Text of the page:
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Promoting prevention strategies and policies

Avr 1, 2016 by

59th session of the Commission on Narcotic Drugs – Vienna 14-22 March 2016

escSeveral resolutions were  passed on gender drug-related policies, international standards of treatment, alternative development and health and social wellbeing.

One of great interest is Promoting prevention strategies and policies (E/CN.7/2016/L.11/Rev.1)
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Promoting prevention strategies and policies The Commission on Narcotic Drugs, Recalling the Single Convention on Narcotic Drugs of 1961,1 that Convention as amended by the 1972 Protocol,2 the Convention on Psychotropic Substances of 19713 and the United Nations Convention against Illicit Traffic in Narcotic Drugs and Psychotropic Substances of 1988,4 Recalling also the Political Declaration adopted by the General Assembly at its twentieth special session5 and the Political Declaration and Plan of Action on International Cooperation towards an Integrated and Balanced Strategy to Counter the World Drug Problem,6 adopted during the high-level segment of the fifty-second session of the Commission and by the General Assembly in its resolution 64/182 of 18 December 2009, Recalling further its resolution 53/1 of 12 March 2010, entitled “Promoting community-based drug use prevention”, resolution 53/2 of 10 March 2010, entitled “Preventing the use of illicit drugs within Member States and strengthening international cooperation on policies of drug abuse prevention”, resolution 55/10 of 16 March 2012, entitled “Promoting evidence-based drug prevention strategies and policies”, and resolution 57/3 of 21 March 2014, entitled “Promoting prevention of drug abuse based on scientific evidence as an investment in the well-being of children, adolescents, youth, families and communities”,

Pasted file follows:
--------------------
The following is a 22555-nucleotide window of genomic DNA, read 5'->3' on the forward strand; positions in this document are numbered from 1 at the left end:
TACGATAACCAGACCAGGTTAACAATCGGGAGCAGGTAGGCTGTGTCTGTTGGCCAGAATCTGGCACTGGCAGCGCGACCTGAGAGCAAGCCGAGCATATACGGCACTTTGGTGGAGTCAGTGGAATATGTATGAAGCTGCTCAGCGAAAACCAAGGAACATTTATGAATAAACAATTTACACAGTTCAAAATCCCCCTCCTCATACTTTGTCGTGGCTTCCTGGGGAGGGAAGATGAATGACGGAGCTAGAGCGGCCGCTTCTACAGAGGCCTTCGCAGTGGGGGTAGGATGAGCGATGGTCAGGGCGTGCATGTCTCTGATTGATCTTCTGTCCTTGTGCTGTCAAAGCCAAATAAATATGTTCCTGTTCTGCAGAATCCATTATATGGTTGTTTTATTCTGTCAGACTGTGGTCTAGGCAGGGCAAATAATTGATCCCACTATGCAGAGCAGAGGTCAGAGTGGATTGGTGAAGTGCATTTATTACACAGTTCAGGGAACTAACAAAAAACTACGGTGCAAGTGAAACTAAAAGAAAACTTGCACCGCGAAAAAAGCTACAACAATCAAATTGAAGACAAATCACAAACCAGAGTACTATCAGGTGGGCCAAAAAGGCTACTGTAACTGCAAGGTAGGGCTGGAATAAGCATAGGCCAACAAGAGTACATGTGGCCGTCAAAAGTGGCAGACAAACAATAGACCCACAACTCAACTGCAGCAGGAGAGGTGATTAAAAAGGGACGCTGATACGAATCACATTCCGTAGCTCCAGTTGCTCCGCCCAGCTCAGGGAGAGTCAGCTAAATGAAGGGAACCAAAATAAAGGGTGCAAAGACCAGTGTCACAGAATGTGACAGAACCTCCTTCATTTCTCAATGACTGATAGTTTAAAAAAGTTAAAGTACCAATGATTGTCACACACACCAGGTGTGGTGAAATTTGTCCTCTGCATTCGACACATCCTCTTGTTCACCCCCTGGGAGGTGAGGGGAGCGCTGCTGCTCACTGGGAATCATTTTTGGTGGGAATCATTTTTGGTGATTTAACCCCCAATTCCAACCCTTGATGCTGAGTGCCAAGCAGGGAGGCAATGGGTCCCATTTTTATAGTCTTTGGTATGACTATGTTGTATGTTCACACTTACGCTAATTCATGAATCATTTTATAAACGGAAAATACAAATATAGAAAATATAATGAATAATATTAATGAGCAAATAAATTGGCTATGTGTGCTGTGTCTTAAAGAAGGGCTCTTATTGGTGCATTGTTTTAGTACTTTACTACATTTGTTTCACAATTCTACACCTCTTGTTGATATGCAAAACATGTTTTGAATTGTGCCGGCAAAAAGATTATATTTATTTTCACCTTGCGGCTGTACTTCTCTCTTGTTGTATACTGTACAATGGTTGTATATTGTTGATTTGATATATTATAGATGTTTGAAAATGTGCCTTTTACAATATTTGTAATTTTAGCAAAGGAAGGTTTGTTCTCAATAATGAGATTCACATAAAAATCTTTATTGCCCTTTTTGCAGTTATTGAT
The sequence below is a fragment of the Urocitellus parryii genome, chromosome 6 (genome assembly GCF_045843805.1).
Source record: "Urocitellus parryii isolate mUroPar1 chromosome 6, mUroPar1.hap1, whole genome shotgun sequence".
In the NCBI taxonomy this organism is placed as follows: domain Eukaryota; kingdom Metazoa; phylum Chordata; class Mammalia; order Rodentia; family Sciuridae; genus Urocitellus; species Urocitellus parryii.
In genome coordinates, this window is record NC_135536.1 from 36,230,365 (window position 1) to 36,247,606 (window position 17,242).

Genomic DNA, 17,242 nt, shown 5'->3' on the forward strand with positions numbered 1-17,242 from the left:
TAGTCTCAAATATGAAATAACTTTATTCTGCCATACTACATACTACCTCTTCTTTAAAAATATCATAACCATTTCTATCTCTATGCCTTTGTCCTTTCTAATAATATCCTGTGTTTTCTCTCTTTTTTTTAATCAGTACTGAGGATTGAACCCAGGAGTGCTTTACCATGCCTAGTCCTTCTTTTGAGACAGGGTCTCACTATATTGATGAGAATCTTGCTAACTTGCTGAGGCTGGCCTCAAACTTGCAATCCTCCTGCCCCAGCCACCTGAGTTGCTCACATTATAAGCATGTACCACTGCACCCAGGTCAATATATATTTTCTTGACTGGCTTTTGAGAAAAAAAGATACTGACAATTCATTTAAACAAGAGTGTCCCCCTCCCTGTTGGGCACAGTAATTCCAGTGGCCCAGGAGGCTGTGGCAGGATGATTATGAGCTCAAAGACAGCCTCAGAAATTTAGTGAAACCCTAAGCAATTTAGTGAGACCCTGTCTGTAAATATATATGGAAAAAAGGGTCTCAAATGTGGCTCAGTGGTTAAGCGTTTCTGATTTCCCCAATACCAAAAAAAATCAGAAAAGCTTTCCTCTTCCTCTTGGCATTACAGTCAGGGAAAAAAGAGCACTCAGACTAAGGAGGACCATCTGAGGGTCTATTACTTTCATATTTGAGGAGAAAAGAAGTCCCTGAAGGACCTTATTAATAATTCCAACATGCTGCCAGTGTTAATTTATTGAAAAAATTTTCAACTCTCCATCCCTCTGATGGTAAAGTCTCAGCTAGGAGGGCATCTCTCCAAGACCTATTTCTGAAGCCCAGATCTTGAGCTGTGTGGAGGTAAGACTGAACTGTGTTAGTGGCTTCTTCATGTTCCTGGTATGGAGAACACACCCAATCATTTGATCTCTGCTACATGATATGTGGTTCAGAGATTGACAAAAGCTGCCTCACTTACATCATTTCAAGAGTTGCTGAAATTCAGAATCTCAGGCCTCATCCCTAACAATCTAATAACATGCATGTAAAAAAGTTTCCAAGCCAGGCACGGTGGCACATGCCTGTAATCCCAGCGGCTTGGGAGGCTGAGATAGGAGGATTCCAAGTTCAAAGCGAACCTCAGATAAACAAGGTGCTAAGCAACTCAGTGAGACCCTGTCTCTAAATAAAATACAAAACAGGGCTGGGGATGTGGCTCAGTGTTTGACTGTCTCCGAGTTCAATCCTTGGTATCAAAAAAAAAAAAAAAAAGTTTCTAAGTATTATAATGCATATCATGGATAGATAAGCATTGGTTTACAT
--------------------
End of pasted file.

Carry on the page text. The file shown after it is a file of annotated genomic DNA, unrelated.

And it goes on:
Welcoming the outcome document of the United Nations summit for the adoption of the post-2015 development agenda, entitled “Transforming our world: the 2030 Agenda for Sustainable Development”,7

Gravely concerned that the world drug problem continues to pose a serious threat to the health, safety and well-being of all humanity, in particular children and youth,

Fully aware that the world drug problem remains a common and shared responsibility that requires effective and increased international cooperation and demands an integrated, multidisciplinary, mutually reinforcing and balanced approach to supply and demand reduction strategies,

Recognizing that substance use disorder is a chronic, relapsing but preventable and treatable multifactorial health disorder with psychosocial causes and consequences, and stressing the need to provide a full range of policies and programmes that promote the prevention of drug use,

Recognizing also that preventing the illicit use of drugs is essential to reducing demand for drugs and ensuring social welfare, as part of a balanced approach to drug control,

Bearing in mind the need to adopt a comprehensive approach to drug use prevention that takes into account a gender perspective and focuses on individuals, families, communities and societies as a whole, in order to reduce and effectively address the negative consequences of the illicit use of drugs, Convinced that prevention that is based on scientific evidence and on a rigorous process of adaptation to socioeconomic circumstances can be a cost-effective approach to preventing the illicit use of drugs and other risk behaviours and is therefore a cost-effective investment in the well-being of all, including children, adolescents, youth, women, families, communities and societies,